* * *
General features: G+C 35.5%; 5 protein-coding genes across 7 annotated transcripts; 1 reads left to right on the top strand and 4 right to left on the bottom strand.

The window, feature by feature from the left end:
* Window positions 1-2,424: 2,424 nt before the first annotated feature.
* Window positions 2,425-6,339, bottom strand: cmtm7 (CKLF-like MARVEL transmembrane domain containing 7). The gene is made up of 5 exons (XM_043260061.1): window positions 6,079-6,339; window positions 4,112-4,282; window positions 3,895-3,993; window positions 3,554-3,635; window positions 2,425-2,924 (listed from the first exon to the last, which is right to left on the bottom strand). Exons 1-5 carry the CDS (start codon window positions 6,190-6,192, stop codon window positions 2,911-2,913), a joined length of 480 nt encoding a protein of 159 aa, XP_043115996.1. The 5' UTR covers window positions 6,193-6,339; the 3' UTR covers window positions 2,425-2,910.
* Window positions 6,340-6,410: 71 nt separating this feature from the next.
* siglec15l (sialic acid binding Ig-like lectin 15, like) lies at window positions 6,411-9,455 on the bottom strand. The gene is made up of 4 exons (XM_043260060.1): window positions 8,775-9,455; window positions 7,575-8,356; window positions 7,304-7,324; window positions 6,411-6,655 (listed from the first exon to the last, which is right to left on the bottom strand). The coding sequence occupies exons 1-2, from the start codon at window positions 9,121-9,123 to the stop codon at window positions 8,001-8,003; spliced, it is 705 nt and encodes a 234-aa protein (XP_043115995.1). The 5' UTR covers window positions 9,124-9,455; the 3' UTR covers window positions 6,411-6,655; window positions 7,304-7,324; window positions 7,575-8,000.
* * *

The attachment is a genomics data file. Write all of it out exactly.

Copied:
General features: G+C 35.5%; 5 protein-coding genes across 7 annotated transcripts; 1 reads left to right on the top strand and 4 right to left on the bottom strand.

The window, feature by feature from the left end:
* Window positions 1-2,424: 2,424 nt before the first annotated feature.
* Window positions 2,425-6,339, bottom strand: cmtm7 (CKLF-like MARVEL transmembrane domain containing 7). The gene is made up of 5 exons (XM_043260061.1): window positions 6,079-6,339; window positions 4,112-4,282; window positions 3,895-3,993; window positions 3,554-3,635; window positions 2,425-2,924 (listed from the first exon to the last, which is right to left on the bottom strand). Exons 1-5 carry the CDS (start codon window positions 6,190-6,192, stop codon window positions 2,911-2,913), a joined length of 480 nt encoding a protein of 159 aa, XP_043115996.1. The 5' UTR covers window positions 6,193-6,339; the 3' UTR covers window positions 2,425-2,910.
* Window positions 6,340-6,410: 71 nt separating this feature from the next.
* siglec15l (sialic acid binding Ig-like lectin 15, like) lies at window positions 6,411-9,455 on the bottom strand. The gene is made up of 4 exons (XM_043260060.1): window positions 8,775-9,455; window positions 7,575-8,356; window positions 7,304-7,324; window positions 6,411-6,655 (listed from the first exon to the last, which is right to left on the bottom strand). The coding sequence occupies exons 1-2, from the start codon at window positions 9,121-9,123 to the stop codon at window positions 8,001-8,003; spliced, it is 705 nt and encodes a 234-aa protein (XP_043115995.1). The 5' UTR covers window positions 9,124-9,455; the 3' UTR covers window positions 6,411-6,655; window positions 7,304-7,324; window positions 7,575-8,000.